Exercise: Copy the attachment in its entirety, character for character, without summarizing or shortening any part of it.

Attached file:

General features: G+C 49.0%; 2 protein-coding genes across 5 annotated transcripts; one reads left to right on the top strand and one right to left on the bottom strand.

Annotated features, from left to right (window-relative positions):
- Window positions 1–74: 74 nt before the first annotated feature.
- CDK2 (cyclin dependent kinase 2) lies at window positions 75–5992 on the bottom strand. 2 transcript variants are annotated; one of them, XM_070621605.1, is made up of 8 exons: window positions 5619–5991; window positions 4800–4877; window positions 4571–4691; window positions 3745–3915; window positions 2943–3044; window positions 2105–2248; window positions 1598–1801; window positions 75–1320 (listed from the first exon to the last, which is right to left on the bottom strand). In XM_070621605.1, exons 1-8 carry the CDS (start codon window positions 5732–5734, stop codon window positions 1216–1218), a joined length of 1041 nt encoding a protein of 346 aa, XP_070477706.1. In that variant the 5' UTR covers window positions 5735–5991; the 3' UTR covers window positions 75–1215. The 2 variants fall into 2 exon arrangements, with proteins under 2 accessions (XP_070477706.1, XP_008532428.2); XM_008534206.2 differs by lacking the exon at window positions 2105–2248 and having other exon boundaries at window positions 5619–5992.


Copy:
General features: G+C 49.0%; 2 protein-coding genes across 5 annotated transcripts; one reads left to right on the top strand and one right to left on the bottom strand.

Annotated features, from left to right (window-relative positions):
- Window positions 1–74: 74 nt before the first annotated feature.
- CDK2 (cyclin dependent kinase 2) lies at window positions 75–5992 on the bottom strand. 2 transcript variants are annotated; one of them, XM_070621605.1, is made up of 8 exons: window positions 5619–5991; window positions 4800–4877; window positions 4571–4691; window positions 3745–3915; window positions 2943–3044; window positions 2105–2248; window positions 1598–1801; window positions 75–1320 (listed from the first exon to the last, which is right to left on the bottom strand). In XM_070621605.1, exons 1-8 carry the CDS (start codon window positions 5732–5734, stop codon window positions 1216–1218), a joined length of 1041 nt encoding a protein of 346 aa, XP_070477706.1. In that variant the 5' UTR covers window positions 5735–5991; the 3' UTR covers window positions 75–1215. The 2 variants fall into 2 exon arrangements, with proteins under 2 accessions (XP_070477706.1, XP_008532428.2); XM_008534206.2 differs by lacking the exon at window positions 2105–2248 and having other exon boundaries at window positions 5619–5992.